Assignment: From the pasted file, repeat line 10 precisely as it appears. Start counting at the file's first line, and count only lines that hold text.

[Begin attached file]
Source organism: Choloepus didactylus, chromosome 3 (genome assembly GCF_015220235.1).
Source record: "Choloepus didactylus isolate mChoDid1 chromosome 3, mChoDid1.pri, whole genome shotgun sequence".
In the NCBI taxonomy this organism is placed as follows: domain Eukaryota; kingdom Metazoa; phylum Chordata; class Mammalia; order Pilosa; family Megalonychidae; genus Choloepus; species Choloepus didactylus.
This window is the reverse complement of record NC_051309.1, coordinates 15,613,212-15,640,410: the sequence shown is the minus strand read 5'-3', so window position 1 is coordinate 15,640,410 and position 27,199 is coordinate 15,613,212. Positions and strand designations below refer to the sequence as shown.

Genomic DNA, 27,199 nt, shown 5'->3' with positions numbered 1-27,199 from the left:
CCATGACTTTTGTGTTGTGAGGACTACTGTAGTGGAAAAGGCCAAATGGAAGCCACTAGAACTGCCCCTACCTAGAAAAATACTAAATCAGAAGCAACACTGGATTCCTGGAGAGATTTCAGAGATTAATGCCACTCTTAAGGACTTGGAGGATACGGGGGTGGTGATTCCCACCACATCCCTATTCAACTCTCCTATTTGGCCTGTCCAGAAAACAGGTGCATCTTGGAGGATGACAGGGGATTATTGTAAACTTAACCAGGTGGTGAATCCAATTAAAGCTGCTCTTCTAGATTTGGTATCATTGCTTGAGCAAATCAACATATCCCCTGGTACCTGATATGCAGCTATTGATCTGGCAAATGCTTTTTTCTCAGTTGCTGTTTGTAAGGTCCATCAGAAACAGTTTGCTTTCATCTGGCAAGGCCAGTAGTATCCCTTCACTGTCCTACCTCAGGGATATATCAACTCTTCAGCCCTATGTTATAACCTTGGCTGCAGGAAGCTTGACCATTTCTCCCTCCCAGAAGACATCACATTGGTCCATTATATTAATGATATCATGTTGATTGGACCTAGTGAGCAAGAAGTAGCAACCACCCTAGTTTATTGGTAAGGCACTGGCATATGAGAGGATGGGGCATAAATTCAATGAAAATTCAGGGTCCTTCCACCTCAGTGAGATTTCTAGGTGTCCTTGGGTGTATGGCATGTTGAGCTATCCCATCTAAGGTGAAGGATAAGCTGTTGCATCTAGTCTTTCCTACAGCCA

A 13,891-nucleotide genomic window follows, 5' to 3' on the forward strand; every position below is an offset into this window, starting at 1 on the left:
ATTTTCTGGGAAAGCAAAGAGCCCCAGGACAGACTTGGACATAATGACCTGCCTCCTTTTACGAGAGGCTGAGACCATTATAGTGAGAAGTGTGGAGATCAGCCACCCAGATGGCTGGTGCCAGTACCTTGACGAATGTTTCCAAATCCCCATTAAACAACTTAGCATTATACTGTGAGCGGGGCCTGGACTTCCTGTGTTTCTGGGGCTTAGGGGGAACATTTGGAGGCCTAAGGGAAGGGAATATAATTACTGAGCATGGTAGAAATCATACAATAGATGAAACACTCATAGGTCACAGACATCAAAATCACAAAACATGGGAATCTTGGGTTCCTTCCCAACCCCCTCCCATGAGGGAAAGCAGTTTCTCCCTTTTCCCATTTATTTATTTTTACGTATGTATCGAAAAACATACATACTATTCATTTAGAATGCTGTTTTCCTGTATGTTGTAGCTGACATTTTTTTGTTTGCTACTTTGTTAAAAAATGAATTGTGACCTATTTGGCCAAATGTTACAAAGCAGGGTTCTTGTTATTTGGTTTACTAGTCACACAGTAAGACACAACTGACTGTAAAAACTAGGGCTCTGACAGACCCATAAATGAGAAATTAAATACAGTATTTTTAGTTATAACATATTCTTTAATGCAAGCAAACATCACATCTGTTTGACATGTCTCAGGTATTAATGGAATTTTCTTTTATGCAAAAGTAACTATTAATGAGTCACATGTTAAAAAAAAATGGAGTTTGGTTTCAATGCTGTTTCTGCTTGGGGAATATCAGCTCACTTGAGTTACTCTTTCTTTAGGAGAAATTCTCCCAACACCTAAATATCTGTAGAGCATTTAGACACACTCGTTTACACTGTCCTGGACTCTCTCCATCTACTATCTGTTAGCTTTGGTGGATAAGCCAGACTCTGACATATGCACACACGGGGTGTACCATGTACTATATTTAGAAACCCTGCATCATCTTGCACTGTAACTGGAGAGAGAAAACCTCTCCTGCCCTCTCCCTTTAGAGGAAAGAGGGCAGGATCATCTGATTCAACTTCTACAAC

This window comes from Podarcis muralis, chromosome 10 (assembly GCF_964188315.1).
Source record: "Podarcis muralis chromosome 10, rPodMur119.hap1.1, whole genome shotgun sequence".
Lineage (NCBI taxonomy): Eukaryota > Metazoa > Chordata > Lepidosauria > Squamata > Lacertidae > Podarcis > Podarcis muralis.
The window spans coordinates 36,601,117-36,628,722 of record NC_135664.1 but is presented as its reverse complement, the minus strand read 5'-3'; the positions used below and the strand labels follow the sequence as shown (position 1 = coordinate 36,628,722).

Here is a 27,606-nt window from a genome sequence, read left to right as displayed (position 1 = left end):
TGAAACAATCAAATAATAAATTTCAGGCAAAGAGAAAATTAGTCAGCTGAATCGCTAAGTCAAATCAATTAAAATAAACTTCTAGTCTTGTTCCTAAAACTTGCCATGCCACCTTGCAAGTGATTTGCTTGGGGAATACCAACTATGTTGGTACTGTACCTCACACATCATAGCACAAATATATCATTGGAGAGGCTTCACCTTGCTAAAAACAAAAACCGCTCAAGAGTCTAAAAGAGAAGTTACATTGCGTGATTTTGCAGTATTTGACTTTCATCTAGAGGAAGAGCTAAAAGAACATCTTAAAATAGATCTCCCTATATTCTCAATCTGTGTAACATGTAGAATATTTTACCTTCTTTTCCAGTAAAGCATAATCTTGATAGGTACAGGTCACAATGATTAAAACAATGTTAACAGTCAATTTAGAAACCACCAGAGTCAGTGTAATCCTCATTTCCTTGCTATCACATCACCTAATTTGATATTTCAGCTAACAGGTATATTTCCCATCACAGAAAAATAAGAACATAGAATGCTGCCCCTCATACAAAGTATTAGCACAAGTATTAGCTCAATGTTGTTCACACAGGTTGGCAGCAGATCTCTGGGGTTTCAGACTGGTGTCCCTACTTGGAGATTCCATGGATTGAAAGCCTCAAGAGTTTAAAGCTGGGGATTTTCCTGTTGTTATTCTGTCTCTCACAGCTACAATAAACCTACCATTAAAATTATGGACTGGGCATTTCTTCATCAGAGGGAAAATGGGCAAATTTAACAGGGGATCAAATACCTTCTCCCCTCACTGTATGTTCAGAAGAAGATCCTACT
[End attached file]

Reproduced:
Source record: "Podarcis muralis chromosome 10, rPodMur119.hap1.1, whole genome shotgun sequence".